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Capturing the Night Sky on Film


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#1 Peter Ellner

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Posted 22 September 2012 - 03:59 AM

Shooting at night really shows the limitations of a camera and the amazing abilities of our eyes! Last week, I went up into the mountains on a camping trip and I brought my DSLR with me. Using an f/2.8 lens, a shutter speed of 1/50, and an ISO of 1600, I was unable to capture any of the stars in the sky... it all came out black. Meanwhile, I could immediately adjust from the brilliance of an iPad screen to the sky above and see the stars clearly. This got me thinking though: how in the world were shots like this one from Close Encounters of the Third Kind achieved using film (likely no faster than ASA 800)?
evanerichards.com/wp-content/gallery/close-encounters-of-the-third-kind/closeencounters074.jpg
I also recall shots in Lawrence of Arabia which clearly show stars in the sky.

So what are they doing, shooting with the ultra-fast lens used in Barry Lyndon? Or is it all a special effect done through optical printers and compositing in post?

Thank you!

Edited by Peter Ellner, 22 September 2012 - 04:00 AM.

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#2 Tom Jensen

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Posted 22 September 2012 - 04:02 AM

No, that was all visual FX.
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#3 Brandon Arandt

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Posted 25 September 2012 - 12:53 AM

Take the DLSR video, then take a long exposure still and mask in post. Voila...
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#4 Mark Dunn

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Posted 25 September 2012 - 09:20 AM

The exposure required is of the order of tens of seconds. Conventional video will not capture stars.
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#5 Angel

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Posted 11 October 2012 - 12:43 PM

I am interested to see photos that you guys have taken.. :) I am pretty new in this, would love to see more! :lol:
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#6 Brian Drysdale

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Posted 11 October 2012 - 01:59 PM

I am interested to see photos that you guys have taken.. :) I am pretty new in this, would love to see more! :lol:


You need to use your full real name, it's one of the forum rules.
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#7 Joshua Reis

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Posted 21 October 2012 - 08:40 PM

Shooting at night really shows the limitations of a camera and the amazing abilities of our eyes! Last week, I went up into the mountains on a camping trip and I brought my DSLR with me. Using an f/2.8 lens, a shutter speed of 1/50, and an ISO of 1600, I was unable to capture any of the stars in the sky... it all came out black. Meanwhile, I could immediately adjust from the brilliance of an iPad screen to the sky above and see the stars clearly. This got me thinking though: how in the world were shots like this one from Close Encounters of the Third Kind achieved using film (likely no faster than ASA 800)?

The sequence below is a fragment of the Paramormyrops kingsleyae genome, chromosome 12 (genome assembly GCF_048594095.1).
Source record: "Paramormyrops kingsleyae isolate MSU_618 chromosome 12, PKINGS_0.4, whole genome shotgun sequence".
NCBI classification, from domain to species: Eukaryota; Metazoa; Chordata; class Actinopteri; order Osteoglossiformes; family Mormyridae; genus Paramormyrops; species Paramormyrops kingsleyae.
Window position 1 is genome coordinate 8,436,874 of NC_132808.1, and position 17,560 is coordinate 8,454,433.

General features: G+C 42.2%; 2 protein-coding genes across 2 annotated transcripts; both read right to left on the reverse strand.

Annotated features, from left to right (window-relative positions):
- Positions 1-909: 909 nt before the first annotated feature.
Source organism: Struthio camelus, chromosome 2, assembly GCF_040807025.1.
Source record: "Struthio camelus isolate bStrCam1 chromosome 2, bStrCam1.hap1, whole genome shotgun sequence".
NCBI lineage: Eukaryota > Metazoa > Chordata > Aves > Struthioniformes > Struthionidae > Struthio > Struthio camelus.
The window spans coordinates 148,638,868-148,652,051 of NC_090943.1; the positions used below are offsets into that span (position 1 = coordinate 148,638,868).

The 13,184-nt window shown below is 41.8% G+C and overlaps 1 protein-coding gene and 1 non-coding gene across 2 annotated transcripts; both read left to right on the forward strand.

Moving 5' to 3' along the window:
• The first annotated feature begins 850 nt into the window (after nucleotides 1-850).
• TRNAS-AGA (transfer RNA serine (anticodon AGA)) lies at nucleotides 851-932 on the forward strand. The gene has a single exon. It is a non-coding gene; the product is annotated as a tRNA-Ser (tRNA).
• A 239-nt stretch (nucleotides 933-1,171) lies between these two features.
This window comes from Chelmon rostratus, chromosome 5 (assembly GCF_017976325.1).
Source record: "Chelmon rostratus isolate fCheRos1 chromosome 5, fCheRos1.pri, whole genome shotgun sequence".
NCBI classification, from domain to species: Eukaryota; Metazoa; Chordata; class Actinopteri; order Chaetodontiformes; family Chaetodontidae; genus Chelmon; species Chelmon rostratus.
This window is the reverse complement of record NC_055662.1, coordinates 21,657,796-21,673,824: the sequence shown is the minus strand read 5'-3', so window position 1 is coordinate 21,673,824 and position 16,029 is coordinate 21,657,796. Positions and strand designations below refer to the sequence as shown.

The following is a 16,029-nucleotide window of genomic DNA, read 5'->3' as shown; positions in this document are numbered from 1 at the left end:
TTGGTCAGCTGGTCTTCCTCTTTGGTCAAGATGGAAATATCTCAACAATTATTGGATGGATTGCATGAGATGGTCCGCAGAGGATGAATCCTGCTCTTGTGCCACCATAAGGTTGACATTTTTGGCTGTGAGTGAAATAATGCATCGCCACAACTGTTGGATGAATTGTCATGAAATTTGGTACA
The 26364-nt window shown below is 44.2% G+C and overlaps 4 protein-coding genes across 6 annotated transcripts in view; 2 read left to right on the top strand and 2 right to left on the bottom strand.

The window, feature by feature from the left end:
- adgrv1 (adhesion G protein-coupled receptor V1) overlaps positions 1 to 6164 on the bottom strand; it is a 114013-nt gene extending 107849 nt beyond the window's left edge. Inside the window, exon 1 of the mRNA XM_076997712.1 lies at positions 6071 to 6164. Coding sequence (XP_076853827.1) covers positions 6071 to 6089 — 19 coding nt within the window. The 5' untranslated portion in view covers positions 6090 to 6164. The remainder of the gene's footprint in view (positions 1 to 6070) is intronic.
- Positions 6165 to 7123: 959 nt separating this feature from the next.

evanerichards.com/wp-content/gallery/close-encounters-of-the-third-kind/closeencounters074.jpg
I also recall shots in Lawrence of Arabia which clearly show stars in the sky.

So what are they doing, shooting with the ultra-fast lens used in Barry Lyndon? Or is it all a special effect done through optical printers and compositing in post?

Thank you!


In order to photograph stars at night, you will probably need to be somewhere around a 30-40 second exposure at f2.8 with 1600 asa. I would look into purchasing an intervalometer for this type of timelapse or long exposures. Most DSLRs are limited to 1 second exposures. However you may have a manual bulb mode which you could time with a stop watch, but your risk shaking the camera.
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#8 Leo Anthony Vale

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Posted 21 December 2012 - 09:21 PM

<iframe width="420" height="315" src="http://www.youtube.c...ed/3uj_RO_nqsI" frameborder="0" allowfullscreen></iframe>



Time lapse with 20-30 second per frame exposures.
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#9 James Compton

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Posted 22 December 2012 - 11:34 AM

You CAN shoot long star exposures on FILM. 50 ASA, 100ASA



FUJI VELVIA 100 and KODAK EKTAR 100:

http://benhorne.word...ar-100-round-2/



and just for fun because it's FUJI VELVIA 50:
http://benhorne.word...fuji-velvia-50/
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#10 Paul Bartok

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Posted 22 December 2012 - 11:50 AM

I think this topic has moved totally of what he was asking, but yes it's almost impossible, watch collateral for great low-light scenes.


otherwise you'll have to go down the road of VFX.

You CAN shoot long star exposures on FILM. 50 ASA, 100ASA



FUJI VELVIA 100 and KODAK EKTAR 100:

http://benhorne.word...ar-100-round-2/



and just for fun because it's FUJI VELVIA 50:
http://benhorne.word...fuji-velvia-50/


I love the look of Velvia but to be safe go with 100.
I would not recommend Velvia 50 RVP for long exposure because of reciprocity failure and color shifts.
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